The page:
Margaret Lewis Warwick’s soulful country ballad “Reconsider Me,” penned by Warwick and RAM label owner Mira Smith, reflects the hours the songwriting duo spent together honing a mournful, intimate interplay of voice and guitar. The world-weary lyrics and Warwick’s forlorn, wistful vocal fit like hand in glove with the echoing guitar lines.
Ironically, the pair’s low-key version would set the stage for musical-chart fireworks when interpreted by heavy-hitting vocalists. Country-music legend Narvel Felts, for one, scored a No. 2 hit with his version released in 1975, following earlier attempts by fellow twangsters Ray Pillow and John Wesley Ryles. However, perhaps the version most beloved by local music fans floated from the angelic voice of New Orleans’ own “Tan Canary,” soul titan Johnny Adams, whose soaring 1969 waxing was his biggest hit, peaking at #8 on the American R&B charts and #28 on the pop charts.
Adams isn’t the only Louisiana legend to take on “Reconsider Me.” The recently deceased Jimmy Elledge, who at age 18 burst onto the scene with his Chet Atkins-produced take on Willie Nelson’s “Funny How Time Slips Away,” tackled the song late in his career on a self-released CD. A pianist with a multi-octave vocal range, Elledge delivered perhaps the only take spine-tingling enough to rival the Tan Canary’s.
But tonight, July 17th, at 6 p.m. at the Old U.S. Mint is your chance to hear the original co-composer re-create her version as only she can. Mira Smith has passed, but come see Margaret Lewis Warwick tonight in a presentation by the Ponderosa Stomp Foundation and The Friends of the Cabildo. She will be accompanied by a band that includes Monroe musician Kenny Bill Stinson, known for his dead-on imitation of “The Killer,” Jerry Lee Lewis, as well as for his stint in Louisiana supergroup Lil’ Band o’ Gold.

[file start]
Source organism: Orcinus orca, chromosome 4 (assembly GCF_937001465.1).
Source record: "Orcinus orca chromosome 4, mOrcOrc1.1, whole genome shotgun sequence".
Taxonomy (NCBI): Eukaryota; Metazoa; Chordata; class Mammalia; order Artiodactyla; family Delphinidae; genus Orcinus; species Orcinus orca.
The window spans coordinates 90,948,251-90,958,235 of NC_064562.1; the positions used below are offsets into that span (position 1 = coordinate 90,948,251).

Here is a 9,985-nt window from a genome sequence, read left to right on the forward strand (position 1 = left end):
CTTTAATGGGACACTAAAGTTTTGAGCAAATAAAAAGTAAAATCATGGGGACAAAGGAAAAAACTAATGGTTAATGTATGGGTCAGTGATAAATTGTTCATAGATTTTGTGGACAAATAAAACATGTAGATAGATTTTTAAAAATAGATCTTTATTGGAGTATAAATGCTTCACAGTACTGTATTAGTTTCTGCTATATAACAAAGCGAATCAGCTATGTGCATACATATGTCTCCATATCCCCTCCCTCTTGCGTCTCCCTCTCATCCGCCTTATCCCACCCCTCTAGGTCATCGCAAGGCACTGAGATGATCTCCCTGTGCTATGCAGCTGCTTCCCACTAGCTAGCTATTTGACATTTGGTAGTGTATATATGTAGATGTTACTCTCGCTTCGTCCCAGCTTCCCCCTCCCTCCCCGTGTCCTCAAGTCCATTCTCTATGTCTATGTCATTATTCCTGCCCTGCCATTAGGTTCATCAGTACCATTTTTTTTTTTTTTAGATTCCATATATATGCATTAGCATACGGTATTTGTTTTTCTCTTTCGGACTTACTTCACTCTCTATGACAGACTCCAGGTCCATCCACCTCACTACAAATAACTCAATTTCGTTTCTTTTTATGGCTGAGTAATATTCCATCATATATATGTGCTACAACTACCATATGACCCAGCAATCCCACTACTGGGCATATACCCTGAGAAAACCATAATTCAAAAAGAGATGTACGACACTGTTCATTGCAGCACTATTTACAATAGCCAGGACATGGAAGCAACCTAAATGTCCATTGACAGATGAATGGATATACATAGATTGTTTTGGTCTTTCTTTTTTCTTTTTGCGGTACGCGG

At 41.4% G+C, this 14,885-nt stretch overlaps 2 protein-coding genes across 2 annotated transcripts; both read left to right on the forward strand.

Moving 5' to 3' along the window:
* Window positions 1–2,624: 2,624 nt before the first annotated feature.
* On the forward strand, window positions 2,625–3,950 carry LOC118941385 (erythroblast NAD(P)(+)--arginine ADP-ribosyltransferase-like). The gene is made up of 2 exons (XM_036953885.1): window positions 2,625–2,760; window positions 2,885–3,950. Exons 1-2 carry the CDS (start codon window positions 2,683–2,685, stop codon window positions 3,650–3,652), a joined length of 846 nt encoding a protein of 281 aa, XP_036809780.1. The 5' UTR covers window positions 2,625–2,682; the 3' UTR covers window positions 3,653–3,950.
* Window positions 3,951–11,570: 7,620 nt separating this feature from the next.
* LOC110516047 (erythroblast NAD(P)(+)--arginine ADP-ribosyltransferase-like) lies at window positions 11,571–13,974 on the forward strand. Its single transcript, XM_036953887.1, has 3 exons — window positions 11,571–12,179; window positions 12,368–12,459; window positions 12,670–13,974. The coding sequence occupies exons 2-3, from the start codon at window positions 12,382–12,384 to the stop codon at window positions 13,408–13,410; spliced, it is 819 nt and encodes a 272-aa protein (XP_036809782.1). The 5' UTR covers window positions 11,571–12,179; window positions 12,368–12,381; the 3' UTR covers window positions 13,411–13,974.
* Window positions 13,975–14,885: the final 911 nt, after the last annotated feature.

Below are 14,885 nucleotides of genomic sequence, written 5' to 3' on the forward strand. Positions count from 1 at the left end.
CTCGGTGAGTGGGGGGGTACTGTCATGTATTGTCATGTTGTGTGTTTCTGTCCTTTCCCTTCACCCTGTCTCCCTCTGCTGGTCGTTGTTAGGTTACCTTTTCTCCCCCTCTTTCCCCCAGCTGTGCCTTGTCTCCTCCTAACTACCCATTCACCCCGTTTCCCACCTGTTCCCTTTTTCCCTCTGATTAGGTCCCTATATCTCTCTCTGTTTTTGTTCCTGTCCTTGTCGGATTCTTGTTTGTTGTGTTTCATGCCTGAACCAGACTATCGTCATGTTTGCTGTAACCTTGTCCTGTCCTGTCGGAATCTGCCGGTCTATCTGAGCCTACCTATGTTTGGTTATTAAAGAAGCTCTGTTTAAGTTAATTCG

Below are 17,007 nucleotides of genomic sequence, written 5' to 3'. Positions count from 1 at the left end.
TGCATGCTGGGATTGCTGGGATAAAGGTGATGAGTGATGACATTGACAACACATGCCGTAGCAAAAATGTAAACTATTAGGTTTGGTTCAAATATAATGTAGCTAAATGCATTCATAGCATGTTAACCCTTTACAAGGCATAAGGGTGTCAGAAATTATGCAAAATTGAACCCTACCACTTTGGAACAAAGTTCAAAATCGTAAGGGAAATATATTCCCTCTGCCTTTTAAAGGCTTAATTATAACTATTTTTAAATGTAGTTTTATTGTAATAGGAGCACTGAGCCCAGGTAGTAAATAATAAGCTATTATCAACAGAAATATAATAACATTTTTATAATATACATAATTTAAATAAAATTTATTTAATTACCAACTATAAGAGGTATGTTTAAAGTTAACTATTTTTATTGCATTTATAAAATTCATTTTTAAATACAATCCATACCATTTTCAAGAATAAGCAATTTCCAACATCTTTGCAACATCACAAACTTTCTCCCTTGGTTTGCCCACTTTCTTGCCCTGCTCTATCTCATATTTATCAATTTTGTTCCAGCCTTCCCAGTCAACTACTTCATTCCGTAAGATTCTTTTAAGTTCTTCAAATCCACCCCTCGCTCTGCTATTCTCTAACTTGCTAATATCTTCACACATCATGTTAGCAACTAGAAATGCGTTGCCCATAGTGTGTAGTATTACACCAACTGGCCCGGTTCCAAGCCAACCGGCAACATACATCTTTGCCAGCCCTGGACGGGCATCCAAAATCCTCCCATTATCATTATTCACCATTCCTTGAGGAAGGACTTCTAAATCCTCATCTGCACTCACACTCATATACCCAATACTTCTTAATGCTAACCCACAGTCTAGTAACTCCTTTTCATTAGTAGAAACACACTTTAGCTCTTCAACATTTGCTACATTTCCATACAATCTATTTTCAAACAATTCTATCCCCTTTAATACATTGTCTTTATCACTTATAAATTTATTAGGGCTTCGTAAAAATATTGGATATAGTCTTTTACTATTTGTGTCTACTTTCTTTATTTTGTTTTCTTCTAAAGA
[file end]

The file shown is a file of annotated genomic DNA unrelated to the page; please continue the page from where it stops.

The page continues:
Above: The Lewis Sisters- Rose, left, and Margaret, right, with Dale Hawkins on stage at the Louisiana Hayride.
“In April 1957 Margaret Lewis won 2nd prize at a talent show in Plainview, sponsored by Johnny Horton, the prize being a guest appearance at the Louisiana Hayride at Shreveport. There, Johnny and Tilman Franks introduced her to local businesswoman Mira Smith, who had her own studio and played guitar with young local cats like James Burton. An aspiring songwriter, she took Margaret under her wing, sending her out on the road with local star Dale Hawkins. Margaret and her sister Rose ended up doing backing vocals for some of Dale`s Checker sessions in Chicago, singing on Baby Baby, Mrs Merguitory’s Daughter, La-Do-Da -Da, Superman and most memorably of all the awesome Little Pig. Later she sang on the equally awesome Ain’t That Lovin’ You Baby by Dale.”
“Shreveport could have been another Nashville.” So declares singer, songwriter, and music entrepreneur Margaret Lewis, the West Texas-born songbird who got her first big start in 1957 with an invitation to appear on the Louisiana Hayride. The glory days of the nationally broadcast Hayride – which launched the careers of Hank Williams, Johnny Cash, Elvis Presley, Johnny Horton, Kitty Wells, and countless others – are over, but you can catch Lewis, now known as Margaret Lewis Warwick, at this Tuesday’s edition of Heroes of Louisiana Music at the Mint.
In Shreveport, Lewis formed a partnership with the equally legendary Mira Smith, a songwriter and guitarist who owned the local label RAM (short for “Royal Audio Music”). Between 1959 and 1961 Lewis cut numerous country and rockabilly singles on RAM, including “Cheaters Never Win” and “Shake a Leg,” and later signed with Capitol. She and her sister toured as backup singers for Dale Hawkins, performing on some of his Chess sides. She also forged a songwriting partnership with Smith, hitting with “I Almost Called Your Name” for Margaret Whiting and “Mountain of Love” for David Houston.
In 1966 the duo moved to Nashville, signing on with Shelby Singleton’s SSS Productions and cranking out a slew of major hits: “Soul Shake” for Peggy Scott and Jo Jo Benson; “Country Girl” for Jeannie C. Riley; “Wedding Cake” for Connie Francis; and the country-soul classic “Reconsider Me,” which charted for New Orleans’ own Johnny Adams as well as Narvel Felts. Lewis has had more than 100 songs cut by artists such as Dolly Parton, Loretta Lynn, and Conway Twitty, and two of her songs are included on the 2005 Grammy-winning compilation Night Train to Nashville.
Lewis married Smith’s cousin, Alton Warwick, in 1981 and eventually returned to Shreveport, where her efforts helped spare the fabled Municipal Auditorium from the wrecking ball. She has served as chairwoman of the Louisiana Music Commission, and in 2009 she received the Offbeat magazine award for lifetime achievement. She currently performs with her group The Thunderbolts and most recently produced the Louisiana Hayride’s Bicentennial Bash.